My Lords, in terms of international humanitarian law, how would a future Oceans Minister reconcile our signature to the United Nations Convention on the Law of the Sea and the safety of life at sea convention with the Government’s policy to push back vessels to outside national boundaries?
I am not 100% convinced that I followed the question, but the UK’s role internationally in standing up for the rule of law on our oceans is almost second to none. We have taken a strong position in the past few days in the BBNJ negotiations on the attempt to create a new framework. Other than perhaps France, which has taken a leadership role in recent weeks, no country in the world is doing more heavy lifting than the UK.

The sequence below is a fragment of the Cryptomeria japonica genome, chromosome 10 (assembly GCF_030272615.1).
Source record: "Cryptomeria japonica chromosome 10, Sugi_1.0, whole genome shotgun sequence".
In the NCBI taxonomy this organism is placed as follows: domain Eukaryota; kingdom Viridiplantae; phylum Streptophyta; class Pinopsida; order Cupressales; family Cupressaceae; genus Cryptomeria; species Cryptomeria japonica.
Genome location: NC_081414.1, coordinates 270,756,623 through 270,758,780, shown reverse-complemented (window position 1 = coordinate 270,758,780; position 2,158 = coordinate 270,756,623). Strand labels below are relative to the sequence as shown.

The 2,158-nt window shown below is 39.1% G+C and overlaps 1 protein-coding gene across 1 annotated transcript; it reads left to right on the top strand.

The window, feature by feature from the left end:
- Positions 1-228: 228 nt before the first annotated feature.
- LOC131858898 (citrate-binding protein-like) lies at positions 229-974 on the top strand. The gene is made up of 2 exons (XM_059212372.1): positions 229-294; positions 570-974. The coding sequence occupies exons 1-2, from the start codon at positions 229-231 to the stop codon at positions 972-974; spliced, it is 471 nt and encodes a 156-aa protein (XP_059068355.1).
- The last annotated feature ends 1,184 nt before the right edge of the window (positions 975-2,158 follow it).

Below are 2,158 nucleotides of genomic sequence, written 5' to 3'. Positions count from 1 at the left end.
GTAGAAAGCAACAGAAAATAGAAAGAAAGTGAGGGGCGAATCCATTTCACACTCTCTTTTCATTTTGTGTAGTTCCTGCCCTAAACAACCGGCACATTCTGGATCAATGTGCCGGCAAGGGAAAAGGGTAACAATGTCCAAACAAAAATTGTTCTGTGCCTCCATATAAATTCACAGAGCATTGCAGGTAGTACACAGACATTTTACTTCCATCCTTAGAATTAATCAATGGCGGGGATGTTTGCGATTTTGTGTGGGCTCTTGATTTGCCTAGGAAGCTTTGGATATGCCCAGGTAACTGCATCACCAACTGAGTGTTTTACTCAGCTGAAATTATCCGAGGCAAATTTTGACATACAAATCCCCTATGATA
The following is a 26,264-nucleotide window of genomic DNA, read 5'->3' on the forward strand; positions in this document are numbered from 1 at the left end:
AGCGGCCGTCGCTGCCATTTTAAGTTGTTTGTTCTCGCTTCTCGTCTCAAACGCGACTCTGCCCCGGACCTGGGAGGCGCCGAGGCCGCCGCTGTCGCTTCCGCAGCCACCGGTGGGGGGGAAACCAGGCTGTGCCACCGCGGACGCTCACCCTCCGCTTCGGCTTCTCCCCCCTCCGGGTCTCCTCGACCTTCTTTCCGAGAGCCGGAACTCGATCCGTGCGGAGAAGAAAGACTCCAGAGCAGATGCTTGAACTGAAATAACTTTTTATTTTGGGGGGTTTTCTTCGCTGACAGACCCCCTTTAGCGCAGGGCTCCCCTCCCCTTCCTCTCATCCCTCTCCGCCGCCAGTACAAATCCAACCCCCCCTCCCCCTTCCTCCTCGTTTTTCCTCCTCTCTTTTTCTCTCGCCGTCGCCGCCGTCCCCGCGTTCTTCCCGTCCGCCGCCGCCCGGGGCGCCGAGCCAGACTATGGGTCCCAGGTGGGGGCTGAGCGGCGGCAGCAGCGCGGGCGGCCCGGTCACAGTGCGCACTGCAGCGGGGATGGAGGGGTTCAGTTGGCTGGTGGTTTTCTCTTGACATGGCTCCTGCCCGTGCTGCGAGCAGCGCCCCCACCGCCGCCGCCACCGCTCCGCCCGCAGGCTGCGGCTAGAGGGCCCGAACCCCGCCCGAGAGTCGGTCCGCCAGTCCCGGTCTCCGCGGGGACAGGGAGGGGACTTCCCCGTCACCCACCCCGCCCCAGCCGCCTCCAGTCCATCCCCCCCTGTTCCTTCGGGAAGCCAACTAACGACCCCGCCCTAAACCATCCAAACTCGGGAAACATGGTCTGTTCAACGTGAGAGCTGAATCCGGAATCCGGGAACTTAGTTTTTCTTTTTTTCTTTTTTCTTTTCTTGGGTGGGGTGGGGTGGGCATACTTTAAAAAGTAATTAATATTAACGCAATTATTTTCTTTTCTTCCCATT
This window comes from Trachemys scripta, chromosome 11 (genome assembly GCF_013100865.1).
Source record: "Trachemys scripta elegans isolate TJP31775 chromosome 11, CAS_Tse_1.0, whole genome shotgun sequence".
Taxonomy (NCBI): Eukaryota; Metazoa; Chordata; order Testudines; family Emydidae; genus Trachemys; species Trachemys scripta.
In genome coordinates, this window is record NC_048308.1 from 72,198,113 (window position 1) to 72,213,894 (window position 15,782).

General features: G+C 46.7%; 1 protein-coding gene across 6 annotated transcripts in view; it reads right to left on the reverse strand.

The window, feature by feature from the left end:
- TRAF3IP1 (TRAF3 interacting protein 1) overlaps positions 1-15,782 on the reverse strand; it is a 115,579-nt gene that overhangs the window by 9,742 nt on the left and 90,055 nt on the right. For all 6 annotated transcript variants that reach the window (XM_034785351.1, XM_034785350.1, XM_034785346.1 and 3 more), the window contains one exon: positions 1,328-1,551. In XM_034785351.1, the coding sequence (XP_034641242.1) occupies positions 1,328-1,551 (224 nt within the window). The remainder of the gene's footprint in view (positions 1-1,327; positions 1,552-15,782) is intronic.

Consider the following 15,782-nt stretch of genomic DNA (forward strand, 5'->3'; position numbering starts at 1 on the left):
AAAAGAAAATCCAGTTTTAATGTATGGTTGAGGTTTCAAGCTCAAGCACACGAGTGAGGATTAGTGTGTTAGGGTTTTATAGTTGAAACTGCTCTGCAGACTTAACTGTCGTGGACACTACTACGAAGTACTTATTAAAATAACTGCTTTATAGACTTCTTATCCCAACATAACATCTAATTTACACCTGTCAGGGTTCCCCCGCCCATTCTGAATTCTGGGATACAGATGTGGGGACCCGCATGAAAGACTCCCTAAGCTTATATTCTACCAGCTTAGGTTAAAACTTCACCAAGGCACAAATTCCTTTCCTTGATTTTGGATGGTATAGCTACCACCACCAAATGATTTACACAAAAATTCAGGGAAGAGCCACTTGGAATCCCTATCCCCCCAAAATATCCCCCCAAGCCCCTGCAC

My Lords, I stand ready to be Neptune. I must congratulate the Government on a number of the measures they have taken to protect whole areas of the ocean around our overseas territories. However, as I have mentioned before, looking after those waters needs ships. It is no good just having satellites and aeroplanes. Even in this latest shipbuilding strategy, there is no coverage of the ships that might be able to do that task. In the context of the strategy, and looking to the future, will the Minister ensure that we have the ships to look after these waters?